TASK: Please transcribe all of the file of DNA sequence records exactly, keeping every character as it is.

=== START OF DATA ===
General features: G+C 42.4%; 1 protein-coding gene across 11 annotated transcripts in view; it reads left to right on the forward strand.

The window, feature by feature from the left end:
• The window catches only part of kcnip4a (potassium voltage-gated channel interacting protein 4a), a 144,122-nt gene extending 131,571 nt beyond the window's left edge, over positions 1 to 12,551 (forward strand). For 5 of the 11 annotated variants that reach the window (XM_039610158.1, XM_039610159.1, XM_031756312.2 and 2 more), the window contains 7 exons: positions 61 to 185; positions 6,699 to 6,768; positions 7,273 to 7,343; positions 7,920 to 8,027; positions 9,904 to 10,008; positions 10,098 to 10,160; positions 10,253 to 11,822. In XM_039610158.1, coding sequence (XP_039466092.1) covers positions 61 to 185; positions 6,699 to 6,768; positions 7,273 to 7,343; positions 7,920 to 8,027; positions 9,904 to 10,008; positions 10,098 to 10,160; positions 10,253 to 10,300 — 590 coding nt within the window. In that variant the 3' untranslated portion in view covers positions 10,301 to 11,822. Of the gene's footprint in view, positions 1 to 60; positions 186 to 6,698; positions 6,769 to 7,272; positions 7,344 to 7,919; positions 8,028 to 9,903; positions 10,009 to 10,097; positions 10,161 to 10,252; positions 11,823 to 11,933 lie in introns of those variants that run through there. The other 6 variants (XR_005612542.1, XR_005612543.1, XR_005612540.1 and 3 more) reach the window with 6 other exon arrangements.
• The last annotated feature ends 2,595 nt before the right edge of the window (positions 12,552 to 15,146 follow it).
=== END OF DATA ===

General features: G+C 42.4%; 1 protein-coding gene across 11 annotated transcripts in view; it reads left to right on the forward strand.

The window, feature by feature from the left end:
• The window catches only part of kcnip4a (potassium voltage-gated channel interacting protein 4a), a 144,122-nt gene extending 131,571 nt beyond the window's left edge, over positions 1 to 12,551 (forward strand). For 5 of the 11 annotated variants that reach the window (XM_039610158.1, XM_039610159.1, XM_031756312.2 and 2 more), the window contains 7 exons: positions 61 to 185; positions 6,699 to 6,768; positions 7,273 to 7,343; positions 7,920 to 8,027; positions 9,904 to 10,008; positions 10,098 to 10,160; positions 10,253 to 11,822. In XM_039610158.1, coding sequence (XP_039466092.1) covers positions 61 to 185; positions 6,699 to 6,768; positions 7,273 to 7,343; positions 7,920 to 8,027; positions 9,904 to 10,008; positions 10,098 to 10,160; positions 10,253 to 10,300 — 590 coding nt within the window. In that variant the 3' untranslated portion in view covers positions 10,301 to 11,822. Of the gene's footprint in view, positions 1 to 60; positions 186 to 6,698; positions 6,769 to 7,272; positions 7,344 to 7,919; positions 8,028 to 9,903; positions 10,009 to 10,097; positions 10,161 to 10,252; positions 11,823 to 11,933 lie in introns of those variants that run through there. The other 6 variants (XR_005612542.1, XR_005612543.1, XR_005612540.1 and 3 more) reach the window with 6 other exon arrangements.
• The last annotated feature ends 2,595 nt before the right edge of the window (positions 12,552 to 15,146 follow it).